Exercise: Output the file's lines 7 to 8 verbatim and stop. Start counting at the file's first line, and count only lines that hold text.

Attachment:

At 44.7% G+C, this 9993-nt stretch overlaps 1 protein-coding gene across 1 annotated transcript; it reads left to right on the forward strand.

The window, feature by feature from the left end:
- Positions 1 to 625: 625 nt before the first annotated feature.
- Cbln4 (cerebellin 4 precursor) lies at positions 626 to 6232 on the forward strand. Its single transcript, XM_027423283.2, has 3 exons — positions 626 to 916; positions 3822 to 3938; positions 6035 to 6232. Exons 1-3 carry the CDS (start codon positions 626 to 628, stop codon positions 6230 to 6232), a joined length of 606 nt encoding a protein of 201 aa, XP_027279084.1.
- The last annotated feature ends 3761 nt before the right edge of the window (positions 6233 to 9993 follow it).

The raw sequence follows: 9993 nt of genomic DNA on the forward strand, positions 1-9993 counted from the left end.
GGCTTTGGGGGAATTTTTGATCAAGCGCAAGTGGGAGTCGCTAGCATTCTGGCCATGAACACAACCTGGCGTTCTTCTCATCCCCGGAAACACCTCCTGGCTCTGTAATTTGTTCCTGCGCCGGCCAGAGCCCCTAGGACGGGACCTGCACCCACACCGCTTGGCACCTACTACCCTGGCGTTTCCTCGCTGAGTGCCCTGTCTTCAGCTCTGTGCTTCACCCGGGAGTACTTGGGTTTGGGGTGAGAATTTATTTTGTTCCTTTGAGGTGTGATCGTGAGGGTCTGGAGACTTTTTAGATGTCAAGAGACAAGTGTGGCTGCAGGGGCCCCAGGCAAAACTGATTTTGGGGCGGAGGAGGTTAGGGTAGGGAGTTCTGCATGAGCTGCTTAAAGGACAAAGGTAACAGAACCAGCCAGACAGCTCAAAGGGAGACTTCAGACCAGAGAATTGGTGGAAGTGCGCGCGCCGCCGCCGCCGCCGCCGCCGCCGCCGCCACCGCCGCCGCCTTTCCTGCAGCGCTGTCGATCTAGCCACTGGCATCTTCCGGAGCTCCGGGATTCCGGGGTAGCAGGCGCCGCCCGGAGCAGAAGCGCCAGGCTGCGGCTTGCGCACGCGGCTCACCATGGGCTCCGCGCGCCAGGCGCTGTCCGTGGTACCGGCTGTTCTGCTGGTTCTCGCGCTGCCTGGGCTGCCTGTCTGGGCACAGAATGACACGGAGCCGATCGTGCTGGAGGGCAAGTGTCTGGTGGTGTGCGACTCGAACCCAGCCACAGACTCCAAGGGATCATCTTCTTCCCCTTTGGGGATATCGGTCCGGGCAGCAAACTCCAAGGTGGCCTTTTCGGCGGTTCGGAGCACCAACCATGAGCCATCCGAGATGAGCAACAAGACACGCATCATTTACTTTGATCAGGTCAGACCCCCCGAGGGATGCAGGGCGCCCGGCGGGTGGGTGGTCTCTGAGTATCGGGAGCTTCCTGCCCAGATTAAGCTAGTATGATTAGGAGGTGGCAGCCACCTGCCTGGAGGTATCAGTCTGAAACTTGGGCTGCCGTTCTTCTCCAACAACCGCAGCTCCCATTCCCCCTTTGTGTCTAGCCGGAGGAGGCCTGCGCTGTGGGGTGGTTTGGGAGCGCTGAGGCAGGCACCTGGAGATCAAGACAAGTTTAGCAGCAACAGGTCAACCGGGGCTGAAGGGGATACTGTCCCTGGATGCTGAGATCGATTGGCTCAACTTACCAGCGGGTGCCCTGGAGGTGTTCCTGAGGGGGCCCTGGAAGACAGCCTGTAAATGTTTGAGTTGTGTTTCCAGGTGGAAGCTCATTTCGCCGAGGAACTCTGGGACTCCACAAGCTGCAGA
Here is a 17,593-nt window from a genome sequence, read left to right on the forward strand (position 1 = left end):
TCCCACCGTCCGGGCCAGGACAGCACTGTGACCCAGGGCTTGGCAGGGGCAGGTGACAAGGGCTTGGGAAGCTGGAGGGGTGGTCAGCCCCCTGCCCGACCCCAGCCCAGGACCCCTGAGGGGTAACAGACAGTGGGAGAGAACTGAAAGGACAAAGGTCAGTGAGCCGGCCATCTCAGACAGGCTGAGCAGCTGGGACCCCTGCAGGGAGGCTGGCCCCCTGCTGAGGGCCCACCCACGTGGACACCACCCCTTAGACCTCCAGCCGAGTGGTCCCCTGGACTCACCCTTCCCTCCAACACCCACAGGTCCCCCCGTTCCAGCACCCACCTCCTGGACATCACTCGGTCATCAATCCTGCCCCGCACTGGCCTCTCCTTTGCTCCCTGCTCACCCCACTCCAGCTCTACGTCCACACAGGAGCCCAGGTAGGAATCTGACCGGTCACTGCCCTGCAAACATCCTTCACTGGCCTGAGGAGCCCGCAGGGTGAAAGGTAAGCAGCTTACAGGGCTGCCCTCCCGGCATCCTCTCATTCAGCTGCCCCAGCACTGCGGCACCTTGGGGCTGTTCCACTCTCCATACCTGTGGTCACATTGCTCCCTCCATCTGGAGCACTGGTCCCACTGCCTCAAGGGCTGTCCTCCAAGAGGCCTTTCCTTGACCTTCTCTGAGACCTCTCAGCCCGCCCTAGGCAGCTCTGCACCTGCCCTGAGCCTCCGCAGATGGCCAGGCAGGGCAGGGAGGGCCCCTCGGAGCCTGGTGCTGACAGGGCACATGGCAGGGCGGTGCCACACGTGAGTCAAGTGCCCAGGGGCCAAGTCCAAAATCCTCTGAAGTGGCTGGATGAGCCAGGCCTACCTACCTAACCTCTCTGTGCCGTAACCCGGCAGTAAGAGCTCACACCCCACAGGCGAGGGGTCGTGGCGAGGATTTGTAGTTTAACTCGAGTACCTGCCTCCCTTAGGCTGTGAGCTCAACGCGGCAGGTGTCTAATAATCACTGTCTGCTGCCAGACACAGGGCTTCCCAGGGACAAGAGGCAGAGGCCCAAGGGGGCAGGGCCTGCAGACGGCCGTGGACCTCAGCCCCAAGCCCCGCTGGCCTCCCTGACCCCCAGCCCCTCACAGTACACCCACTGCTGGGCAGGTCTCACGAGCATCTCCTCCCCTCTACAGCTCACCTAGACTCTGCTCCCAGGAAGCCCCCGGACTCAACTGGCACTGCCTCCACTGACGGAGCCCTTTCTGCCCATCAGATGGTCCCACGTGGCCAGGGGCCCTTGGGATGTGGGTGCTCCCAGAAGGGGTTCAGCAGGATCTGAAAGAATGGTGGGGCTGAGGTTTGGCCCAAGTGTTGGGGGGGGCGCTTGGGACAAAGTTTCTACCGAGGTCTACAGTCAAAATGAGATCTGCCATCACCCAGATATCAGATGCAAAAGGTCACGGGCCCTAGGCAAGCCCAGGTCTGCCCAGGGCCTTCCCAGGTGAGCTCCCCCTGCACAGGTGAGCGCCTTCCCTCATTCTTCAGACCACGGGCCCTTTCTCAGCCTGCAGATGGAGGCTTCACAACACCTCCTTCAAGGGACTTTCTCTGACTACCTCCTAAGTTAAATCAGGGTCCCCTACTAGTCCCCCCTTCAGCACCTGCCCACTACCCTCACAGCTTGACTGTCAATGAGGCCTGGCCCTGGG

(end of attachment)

GGCTTTGGGGGAATTTTTGATCAAGCGCAAGTGGGAGTCGCTAGCATTCTGGCCATGAACACAACCTGGCGTTCTTCTCATCCCCGGAAACACCTCCTGGCTCTGTAATTTGTTCCTGCGCCGGCCAGAGCCCCTAGGACGGGACCTGCACCCACACCGCTTGGCACCTACTACCCTGGCGTTTCCTCGCTGAGTGCCCTGTCTTCAGCTCTGTGCTTCACCCGGGAGTACTTGGGTTTGGGGTGAGAATTTATTTTGTTCCTTTGAGGTGTGATCGTGAGGGTCTGGAGACTTTTTAGATGTCAAGAGACAAGTGTGGCTGCAGGGGCCCCAGGCAAAACTGATTTTGGGGCGGAGGAGGTTAGGGTAGGGAGTTCTGCATGAGCTGCTTAAAGGACAAAGGTAACAGAACCAGCCAGACAGCTCAAAGGGAGACTTCAGACCAGAGAATTGGTGGAAGTGCGCGCGCCGCCGCCGCCGCCGCCGCCGCCGCCGCCACCGCCGCCGCCTTTCCTGCAGCGCTGTCGATCTAGCCACTGGCATCTTCCGGAGCTCCGGGATTCCGGGGTAGCAGGCGCCGCCCGGAGCAGAAGCGCCAGGCTGCGGCTTGCGCACGCGGCTCACCATGGGCTCCGCGCGCCAGGCGCTGTCCGTGGTACCGGCTGTTCTGCTGGTTCTCGCGCTGCCTGGGCTGCCTGTCTGGGCACAGAATGACACGGAGCCGATCGTGCTGGAGGGCAAGTGTCTGGTGGTGTGCGACTCGAACCCAGCCACAGACTCCAAGGGATCATCTTCTTCCCCTTTGGGGATATCGGTCCGGGCAGCAAACTCCAAGGTGGCCTTTTCGGCGGTTCGGAGCACCAACCATGAGCCATCCGAGATGAGCAACAAGACACGCATCATTTACTTTGATCAGGTCAGACCCCCCGAGGGATGCAGGGCGCCCGGCGGGTGGGTGGTCTCTGAGTATCGGGAGCTTCCTGCCCAGATTAAGCTAGTATGATTAGGAGGTGGCAGCCACCTGCCTGGAGGTATCAGTCTGAAACTTGGGCTGCCGTTCTTCTCCAACAACCGCAGCTCCCATTCCCCCTTTGTGTCTAGCCGGAGGAGGCCTGCGCTGTGGGGTGGTTTGGGAGCGCTGAGGCAGGCACCTGGAGATCAAGACAAGTTTAGCAGCAACAGGTCAACCGGGGCTGAAGGGGATACTGTCCCTGGATGCTGAGATCGATTGGCTCAACTTACCAGCGGGTGCCCTGGAGGTGTTCCTGAGGGGGCCCTGGAAGACAGCCTGTAAATGTTTGAGTTGTGTTTCCAGGTGGAAGCTCATTTCGCCGAGGAACTCTGGGACTCCACAAGCTGCAGA
Here is a 17,593-nt window from a genome sequence, read left to right on the forward strand (position 1 = left end):